for string quartet (6:30) or string orchestra (6:30)
This piece is dedicated to the memory of Jack (1980? – 1996), a snaggle-toothed feline who came to stay with the Fenwick family for a night and lingered for many years.
Much of Black Jacques’ thematic material was plundered from two well-known songs: “Frere Jacques” and “Hit the Road, Jack”, which (by coincidence) shares a bass line with “The Cat Came Back” and “Stray Cat Strut”.
The version for string quartet was premiered by the Sunrise String Quartet in 1999. It has since been performed in Cranbrook, BC, Saskatoon, SK, and by Land’s End Chamber Ensemble during their three Noche de Brujas cabaret performances at the Beat Niq Jazz and Social Club in Calgary in October, 2007.
The version for string orchestra was premiered by the Calgary Chamber Players under the skillful direction of Chris Sandvoss late in 1999, or maybe early in 2000 (I was there, but now I forget which). It has also been performed in Regina, SK.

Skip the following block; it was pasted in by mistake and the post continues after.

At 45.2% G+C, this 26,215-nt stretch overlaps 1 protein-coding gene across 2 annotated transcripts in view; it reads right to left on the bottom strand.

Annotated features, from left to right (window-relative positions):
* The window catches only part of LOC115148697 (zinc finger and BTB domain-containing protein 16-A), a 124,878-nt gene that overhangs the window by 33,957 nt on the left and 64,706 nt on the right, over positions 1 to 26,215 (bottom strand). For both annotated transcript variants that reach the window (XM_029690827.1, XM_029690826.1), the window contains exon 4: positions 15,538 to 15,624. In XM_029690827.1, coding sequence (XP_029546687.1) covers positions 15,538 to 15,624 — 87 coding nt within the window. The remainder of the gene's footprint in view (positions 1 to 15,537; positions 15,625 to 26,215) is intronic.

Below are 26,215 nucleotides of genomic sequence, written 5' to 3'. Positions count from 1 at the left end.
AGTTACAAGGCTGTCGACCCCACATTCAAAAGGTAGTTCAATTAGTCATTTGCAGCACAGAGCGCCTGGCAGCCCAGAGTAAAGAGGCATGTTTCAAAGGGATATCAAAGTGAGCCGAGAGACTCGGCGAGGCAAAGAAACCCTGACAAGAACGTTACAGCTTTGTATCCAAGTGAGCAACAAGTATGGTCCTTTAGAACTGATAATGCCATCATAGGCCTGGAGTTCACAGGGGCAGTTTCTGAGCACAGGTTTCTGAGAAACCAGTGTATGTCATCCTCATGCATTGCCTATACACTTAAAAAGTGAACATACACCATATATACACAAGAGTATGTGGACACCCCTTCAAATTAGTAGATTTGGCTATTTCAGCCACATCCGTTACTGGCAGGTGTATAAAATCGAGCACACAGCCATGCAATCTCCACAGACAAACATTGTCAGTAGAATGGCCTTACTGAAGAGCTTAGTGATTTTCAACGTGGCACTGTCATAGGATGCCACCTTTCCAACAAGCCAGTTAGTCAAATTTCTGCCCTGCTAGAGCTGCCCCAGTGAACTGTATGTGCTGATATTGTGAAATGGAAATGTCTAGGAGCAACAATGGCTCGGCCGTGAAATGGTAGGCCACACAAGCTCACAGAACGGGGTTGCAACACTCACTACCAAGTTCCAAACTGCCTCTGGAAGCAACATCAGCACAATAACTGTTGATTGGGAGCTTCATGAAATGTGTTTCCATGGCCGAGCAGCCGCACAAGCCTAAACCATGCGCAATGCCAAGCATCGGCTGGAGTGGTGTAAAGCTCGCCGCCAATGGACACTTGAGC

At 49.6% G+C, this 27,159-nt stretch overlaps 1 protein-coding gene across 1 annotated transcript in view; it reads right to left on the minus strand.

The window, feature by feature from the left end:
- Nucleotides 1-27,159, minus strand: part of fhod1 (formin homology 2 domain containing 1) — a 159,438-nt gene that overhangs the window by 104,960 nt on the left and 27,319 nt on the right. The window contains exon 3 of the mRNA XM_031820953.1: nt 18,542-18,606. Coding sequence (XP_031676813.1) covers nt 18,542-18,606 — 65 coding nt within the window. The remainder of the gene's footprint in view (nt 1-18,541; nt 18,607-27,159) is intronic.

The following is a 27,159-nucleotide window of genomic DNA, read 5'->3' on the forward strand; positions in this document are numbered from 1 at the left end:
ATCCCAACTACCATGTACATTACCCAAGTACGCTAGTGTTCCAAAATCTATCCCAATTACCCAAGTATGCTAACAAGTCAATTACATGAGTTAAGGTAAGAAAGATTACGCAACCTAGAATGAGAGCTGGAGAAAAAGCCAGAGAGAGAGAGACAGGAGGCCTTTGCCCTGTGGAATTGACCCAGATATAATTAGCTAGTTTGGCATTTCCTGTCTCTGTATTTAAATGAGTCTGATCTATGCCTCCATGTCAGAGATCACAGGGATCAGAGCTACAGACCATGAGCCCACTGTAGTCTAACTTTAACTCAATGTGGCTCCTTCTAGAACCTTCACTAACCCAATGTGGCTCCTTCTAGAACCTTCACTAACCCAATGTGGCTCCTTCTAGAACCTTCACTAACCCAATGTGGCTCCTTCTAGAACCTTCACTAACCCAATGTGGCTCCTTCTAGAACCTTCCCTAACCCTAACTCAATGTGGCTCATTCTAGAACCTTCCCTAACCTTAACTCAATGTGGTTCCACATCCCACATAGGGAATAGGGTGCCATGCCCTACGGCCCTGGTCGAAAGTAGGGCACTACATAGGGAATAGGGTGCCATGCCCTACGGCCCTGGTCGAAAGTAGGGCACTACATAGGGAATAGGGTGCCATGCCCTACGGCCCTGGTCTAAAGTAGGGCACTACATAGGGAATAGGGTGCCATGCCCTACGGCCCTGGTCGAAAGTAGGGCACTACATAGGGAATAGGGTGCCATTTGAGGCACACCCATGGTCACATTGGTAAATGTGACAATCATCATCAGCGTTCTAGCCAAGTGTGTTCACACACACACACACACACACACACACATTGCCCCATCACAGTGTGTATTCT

I know, you’re thinking that Jack gets around, but there’s more…
The third version of Black Jacques, for full orchestra, was commissioned by Edmond Agopian, and was completed with the generous support of the Rozsa Foundation. Mr. Agopian led the Calgary Youth Orchestra in the premiere of the full orchestral version on April 22, 2012, at Calgary’s Leacock Theatre.
The Calgary Youth Orchestra will perform the piece four times during its August, 2012 tour of France: at La Madeline, in Paris; the Cryptoportique Gardens in Reims; Isigny-sur-mer; and during the Semaine Acadienne festival in St-Aubin-sur-mer.
for electric violin, cello, alto saxophone, synthesizer, piano, percussion (7:00)
The Benevolent Predator was hatched in 2002 especially for the Land’s End Chamber Ensemble. He… or she… was unleashed during the group’s cabaret at Calgary’s Beat Niq Jazz and Social Club, in March of that year. Her distinctive call was heard again in November 2006, at Art Central.
The Predator is quick to tip her… or his… beastly hat towards progressive rock stalwarts King Crimson and Eddie Jobson (who gleefully wielded a semi-transparent electric fiddle, back in the day), and shows signs of having devoured other, more well-mannered musical luminaries.